There's an unmarked black door at the end of a Pompano Beach strip mall, next to a laundromat and a dollar store and across the street from an Episcopal church. The only hint of what happens beyond the door is a worn sign leaning against a pole near the parking lot. It reads Club Hedo.
Just after 11 p.m. on a recent Saturday, a young couple — a broad-shouldered man in slacks and a petite blond in her mid-20s wearing a polka-dot dress — walks through the black door and into Club Hedonism. It's their first time here, and a few people stare as they amble past the pool table, wide-eyed and a bit nervous.
The clandestine club would fit right into a pleasant snapshot from 1978. There are a disco ball, a wooden bar adorned with Christmas lights, vinyl chairs situated around a few Formica tables, and a parquet dance floor replete with a single metal pole. The young couple sits down on a leather couch. A mix of recent pop songs and older disco plays to the 20 or so people — nearly all between 40 and 60 years old — scattered about the room.
Soon enough, though, the couple is invited to join a group of regulars — two men and three women — seated at a table. Susan, a tall, 49-year-old blond in a chiffon dress, locks eyes with the young lady in polka dots, takes her gently by the forearm, and guides her to a chair next to her own.
Like most of the people contacted for this article, Susan asked that her last name not be published for fear that tales of her exploits might make it back to neighbors and co-workers. By day, she's a Broward public school teacher, but on weekends, she puts on a little extra makeup, wears a slightly shorter dress, and comes to clubs like this.
"Are you new to the lifestyle?" Susan asks the couple.
"This is our first time here," the young blond woman says. "We went to another club once, but we didn't do anything."
Susan asks if they want anything to drink. "I have every kind of liquor here," she says. "What do you want?" She fetches two rum and Cokes and a tall, strong pink drink for herself.
The Kinsey Institute at Indiana University estimates that as many as 4 million Americans participate in some form of group sex or couple swapping. With its welcoming beaches, year-round sunshine, and fine appreciation for vices, South Florida has become a mecca of swinging in this country. Couples make sexual pilgrimages here from points all over the world. At least four different swinger cruises depart from South Florida every year. While swingers anywhere can connect through websites and classified ads, South Florida has five on-premises sex clubs (four in Broward, one in Miami-Dade, none in Palm Beach) catering to a variety of different lifestyles.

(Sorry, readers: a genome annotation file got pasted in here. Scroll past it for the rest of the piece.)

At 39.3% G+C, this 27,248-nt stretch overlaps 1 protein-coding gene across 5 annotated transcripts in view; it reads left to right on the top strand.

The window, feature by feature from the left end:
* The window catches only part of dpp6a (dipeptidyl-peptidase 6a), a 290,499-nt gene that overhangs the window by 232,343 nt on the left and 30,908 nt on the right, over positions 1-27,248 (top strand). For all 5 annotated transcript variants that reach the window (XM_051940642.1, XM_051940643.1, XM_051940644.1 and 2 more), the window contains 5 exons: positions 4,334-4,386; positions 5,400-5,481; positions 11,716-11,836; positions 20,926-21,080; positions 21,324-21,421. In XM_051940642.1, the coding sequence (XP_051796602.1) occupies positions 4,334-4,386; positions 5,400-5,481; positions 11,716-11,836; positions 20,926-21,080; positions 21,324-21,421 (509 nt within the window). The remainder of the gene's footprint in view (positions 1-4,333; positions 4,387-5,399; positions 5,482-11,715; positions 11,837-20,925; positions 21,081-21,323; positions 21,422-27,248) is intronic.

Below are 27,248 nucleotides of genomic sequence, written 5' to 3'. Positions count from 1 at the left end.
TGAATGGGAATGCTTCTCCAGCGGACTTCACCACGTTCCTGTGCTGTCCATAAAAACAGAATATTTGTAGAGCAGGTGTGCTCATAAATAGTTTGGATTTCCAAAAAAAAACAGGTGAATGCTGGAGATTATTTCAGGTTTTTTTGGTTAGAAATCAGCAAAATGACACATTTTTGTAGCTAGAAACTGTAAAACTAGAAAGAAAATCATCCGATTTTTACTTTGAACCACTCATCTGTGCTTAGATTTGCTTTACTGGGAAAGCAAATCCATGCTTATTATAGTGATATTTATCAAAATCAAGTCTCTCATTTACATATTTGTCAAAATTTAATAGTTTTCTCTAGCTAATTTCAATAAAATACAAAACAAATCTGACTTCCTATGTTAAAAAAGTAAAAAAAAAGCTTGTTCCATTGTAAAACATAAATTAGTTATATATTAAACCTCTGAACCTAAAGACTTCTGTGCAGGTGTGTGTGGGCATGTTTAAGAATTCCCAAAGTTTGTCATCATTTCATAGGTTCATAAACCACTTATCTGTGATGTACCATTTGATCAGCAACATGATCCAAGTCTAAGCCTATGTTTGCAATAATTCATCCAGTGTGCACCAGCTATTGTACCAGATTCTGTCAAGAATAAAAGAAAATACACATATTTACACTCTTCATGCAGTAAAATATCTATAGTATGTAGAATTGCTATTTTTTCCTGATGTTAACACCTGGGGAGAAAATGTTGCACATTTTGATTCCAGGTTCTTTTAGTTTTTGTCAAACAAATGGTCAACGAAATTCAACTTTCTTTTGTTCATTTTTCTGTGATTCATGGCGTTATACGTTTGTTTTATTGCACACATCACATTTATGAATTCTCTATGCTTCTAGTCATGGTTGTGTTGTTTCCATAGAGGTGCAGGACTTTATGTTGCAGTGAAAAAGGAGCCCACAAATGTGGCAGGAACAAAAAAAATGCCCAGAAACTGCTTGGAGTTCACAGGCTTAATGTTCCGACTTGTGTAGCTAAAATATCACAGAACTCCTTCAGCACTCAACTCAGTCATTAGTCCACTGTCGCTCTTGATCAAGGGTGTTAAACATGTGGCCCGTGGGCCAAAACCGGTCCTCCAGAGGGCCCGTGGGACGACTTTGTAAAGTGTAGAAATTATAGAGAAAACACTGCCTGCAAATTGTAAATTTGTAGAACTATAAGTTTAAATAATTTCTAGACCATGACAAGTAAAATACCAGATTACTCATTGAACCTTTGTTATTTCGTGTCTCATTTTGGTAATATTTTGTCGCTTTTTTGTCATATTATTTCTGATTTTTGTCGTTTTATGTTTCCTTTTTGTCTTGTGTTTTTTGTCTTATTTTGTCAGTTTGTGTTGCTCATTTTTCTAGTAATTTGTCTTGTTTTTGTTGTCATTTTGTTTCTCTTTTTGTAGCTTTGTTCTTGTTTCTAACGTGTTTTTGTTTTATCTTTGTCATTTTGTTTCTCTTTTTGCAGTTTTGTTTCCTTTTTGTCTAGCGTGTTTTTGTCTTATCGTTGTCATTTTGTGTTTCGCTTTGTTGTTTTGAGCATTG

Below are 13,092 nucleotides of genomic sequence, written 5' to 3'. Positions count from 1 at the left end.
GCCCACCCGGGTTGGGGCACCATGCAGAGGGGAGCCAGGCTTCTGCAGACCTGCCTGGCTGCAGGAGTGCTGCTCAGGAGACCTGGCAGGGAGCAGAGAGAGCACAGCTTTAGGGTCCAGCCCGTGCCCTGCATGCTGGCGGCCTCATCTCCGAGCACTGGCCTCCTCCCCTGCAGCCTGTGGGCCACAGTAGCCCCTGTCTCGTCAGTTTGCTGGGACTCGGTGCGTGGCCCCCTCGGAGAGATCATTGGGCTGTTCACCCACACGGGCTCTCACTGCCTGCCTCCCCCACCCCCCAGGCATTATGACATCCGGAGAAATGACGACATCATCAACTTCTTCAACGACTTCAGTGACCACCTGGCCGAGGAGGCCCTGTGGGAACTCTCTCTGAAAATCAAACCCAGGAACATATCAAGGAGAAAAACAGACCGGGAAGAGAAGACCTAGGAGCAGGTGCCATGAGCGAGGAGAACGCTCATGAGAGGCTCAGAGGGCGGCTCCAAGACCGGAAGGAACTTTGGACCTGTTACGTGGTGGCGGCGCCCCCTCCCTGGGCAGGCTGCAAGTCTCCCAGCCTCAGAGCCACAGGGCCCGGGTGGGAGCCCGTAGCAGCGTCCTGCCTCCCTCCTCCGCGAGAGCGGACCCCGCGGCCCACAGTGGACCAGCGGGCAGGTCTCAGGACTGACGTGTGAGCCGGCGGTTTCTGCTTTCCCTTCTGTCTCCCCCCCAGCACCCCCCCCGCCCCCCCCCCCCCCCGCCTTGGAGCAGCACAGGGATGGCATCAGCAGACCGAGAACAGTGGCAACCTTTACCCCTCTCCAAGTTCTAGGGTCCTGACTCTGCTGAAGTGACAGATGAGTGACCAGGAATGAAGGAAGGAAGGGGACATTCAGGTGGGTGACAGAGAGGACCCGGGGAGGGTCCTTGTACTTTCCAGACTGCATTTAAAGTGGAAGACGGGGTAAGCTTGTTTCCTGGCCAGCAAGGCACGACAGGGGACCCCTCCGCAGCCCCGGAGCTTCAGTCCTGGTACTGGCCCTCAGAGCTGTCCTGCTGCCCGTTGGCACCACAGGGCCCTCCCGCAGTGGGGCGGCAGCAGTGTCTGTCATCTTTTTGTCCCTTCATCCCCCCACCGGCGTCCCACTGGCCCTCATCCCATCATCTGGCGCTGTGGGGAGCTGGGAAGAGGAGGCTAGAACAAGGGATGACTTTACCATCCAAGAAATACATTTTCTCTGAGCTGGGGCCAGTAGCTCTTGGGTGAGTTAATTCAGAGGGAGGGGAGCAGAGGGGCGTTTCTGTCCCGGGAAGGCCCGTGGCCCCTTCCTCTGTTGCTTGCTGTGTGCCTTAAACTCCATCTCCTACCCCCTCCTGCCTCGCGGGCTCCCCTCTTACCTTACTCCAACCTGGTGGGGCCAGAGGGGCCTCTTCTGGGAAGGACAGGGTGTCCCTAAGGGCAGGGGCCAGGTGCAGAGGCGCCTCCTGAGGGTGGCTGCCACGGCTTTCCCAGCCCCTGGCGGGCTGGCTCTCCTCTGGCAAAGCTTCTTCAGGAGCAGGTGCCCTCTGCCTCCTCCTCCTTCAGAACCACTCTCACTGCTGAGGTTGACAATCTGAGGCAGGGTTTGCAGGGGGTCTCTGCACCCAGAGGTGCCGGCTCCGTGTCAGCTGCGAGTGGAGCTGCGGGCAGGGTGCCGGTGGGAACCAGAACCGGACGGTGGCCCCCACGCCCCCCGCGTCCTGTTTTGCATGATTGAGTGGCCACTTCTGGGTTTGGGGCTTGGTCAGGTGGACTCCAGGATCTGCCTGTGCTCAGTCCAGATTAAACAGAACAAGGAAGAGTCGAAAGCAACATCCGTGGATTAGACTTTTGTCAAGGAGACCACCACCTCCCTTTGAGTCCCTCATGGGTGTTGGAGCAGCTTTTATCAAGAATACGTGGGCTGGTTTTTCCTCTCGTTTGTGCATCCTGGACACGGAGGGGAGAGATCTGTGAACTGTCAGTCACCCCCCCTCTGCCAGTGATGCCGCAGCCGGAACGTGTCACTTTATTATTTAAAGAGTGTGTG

The owner of Club Hedonism is a large Italian man in his 60s named Franco Monte. He can be found striding through his club with purpose, wearing black slacks, a black shirt, and a thick gold chain. His employees are diligent, because they know he's a perfectionist, and they dare not upset him. Every inch of the club must be spotless. Every employee must embody a delicate blend of attentiveness and discretion. He says he wants people to think of his place as "the swingers' club where everybody knows your name." He wants it to be like Cheers — but where the characters have sex with one another.
And yet, Monte says, "It's about much more than the sex. People can have a few drinks and dance a little bit and get to know each other." Key to the experience, Monte says, is the anticipation of having sex. "A pleasure of the mind," he calls it.
Here's how it works at Hedonism — and the concept is similar at the other clubs:
It's a private, members-only establishment, thereby not subject to public indecency laws or liquor laws. Prices range for individuals and tourists, but local couples pay $100 for a one-year membership, plus an additional fee per visit ($50 on Fridays).
The club is divided into two parts. The front room serves as a nightclub. Guests bring their own alcohol, but mixers are provided, and bartenders make the drinks. There's a small buffet (complimentary with the price of admission) and a dance floor in front of a wall of mirrors.
Then there's a back section. Once visitors get comfortable, they generally move into this area, which is partitioned off into a maze of separate lounges. The "love parlor" has turquoise walls, a red pleather couch and chair, paintings that would not look out of place at your grandmother's house, and porn broadcast on a small TV mounted on the wall.